Letter says we are in a "critical phase" of development.
Nearly six months after the program was launched, key members of Congress are still raising concerns about a plan to introduce hundreds of new Internet addresses into the domain name systems, saying they want fresh assurances that the new strings will not harm trademark holders and that the public has adequate opportunity to comment.
The latest salvo came on Tuesday from the top leaders of the House and Senate Judiciary committees, who wrote the Internet Corporation for Assigned Names and Numbers about its program to allow for the introduction of new generic top-level domain names to compete with the 22 existing addresses including .com and .net. ICANN, a California-based nonprofit that manages the Internet's domain name system, is currently in the process of examining more than 1,900 applications for new names, such as .app, .book, and .music, that it received by its May deadline.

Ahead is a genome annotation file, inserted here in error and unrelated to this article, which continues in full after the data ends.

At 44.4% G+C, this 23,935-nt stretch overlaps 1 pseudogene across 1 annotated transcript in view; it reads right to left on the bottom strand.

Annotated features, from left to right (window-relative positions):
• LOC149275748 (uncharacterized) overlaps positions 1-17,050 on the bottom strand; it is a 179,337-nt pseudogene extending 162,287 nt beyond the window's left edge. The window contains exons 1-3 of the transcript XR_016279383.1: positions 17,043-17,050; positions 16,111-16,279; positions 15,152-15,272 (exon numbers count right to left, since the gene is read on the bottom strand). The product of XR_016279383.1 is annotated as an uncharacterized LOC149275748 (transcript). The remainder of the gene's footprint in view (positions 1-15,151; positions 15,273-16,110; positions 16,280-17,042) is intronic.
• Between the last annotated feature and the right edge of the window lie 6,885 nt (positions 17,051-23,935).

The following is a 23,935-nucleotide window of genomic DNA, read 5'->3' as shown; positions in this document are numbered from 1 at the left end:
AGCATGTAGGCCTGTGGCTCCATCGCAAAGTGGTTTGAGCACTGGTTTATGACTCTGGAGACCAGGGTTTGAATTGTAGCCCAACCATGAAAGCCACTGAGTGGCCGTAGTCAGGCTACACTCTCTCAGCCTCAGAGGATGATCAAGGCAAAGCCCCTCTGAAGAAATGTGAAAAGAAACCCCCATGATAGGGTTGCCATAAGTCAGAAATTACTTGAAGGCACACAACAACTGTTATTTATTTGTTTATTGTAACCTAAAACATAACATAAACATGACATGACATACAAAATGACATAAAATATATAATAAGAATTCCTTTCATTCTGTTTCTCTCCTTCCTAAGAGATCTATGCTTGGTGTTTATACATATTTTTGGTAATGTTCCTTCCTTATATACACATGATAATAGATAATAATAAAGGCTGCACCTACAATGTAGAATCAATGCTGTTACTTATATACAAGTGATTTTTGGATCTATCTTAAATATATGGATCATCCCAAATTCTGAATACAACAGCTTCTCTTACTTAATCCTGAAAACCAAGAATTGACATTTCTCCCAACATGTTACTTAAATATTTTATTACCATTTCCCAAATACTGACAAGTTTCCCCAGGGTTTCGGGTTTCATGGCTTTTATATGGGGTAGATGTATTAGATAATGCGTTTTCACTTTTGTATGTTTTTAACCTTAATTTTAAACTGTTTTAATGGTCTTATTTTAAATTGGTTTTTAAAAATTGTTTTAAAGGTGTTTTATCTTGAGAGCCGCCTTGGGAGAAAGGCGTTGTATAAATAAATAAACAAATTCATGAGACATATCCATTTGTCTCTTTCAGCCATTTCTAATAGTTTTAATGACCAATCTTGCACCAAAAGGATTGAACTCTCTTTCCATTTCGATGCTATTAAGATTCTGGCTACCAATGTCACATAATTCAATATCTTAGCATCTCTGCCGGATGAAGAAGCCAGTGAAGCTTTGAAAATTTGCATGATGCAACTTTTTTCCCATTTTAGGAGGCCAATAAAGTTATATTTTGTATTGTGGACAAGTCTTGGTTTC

The program was criticized even before it was formally launched in January by trademark holders and others who worried about the costs companies and organizations will incur in trying to defend their brands with the influx of so many new names and that it could spur consumer confusion and fraud.
"We are in a critical phase as ICANN determines which [generic top-level domains] to authorize and what policies to implement in the new registries," according to the letter the Judiciary leaders sent to ICANN interim CEO and President Akram Atallah. "We therefore ask that you provide us with further details about the steps ICANN is taking to fulfill its commitment to ensure that the New gTLD process will provide 'a secure, stable marketplace' with input from 'the community as a whole.' "
The letter was signed by Senate Judiciary Chairman Patrick Leahy, D-Vt., Senate Judiciary ranking member Chuck Grassley, R-Iowa, House Judiciary Chairman Lamar Smith, R-Texas, and House Judiciary ranking member John Conyers, D-Mich., who sent a similar letter in December.
In their latest missive, the lawmakers sought details on several issues including what ICANN has done to inform and seek input from those outside of the ICANN community about the new domain name program. They also sought information on what additional steps ICANN has taken to address lingering concerns from trademark holders.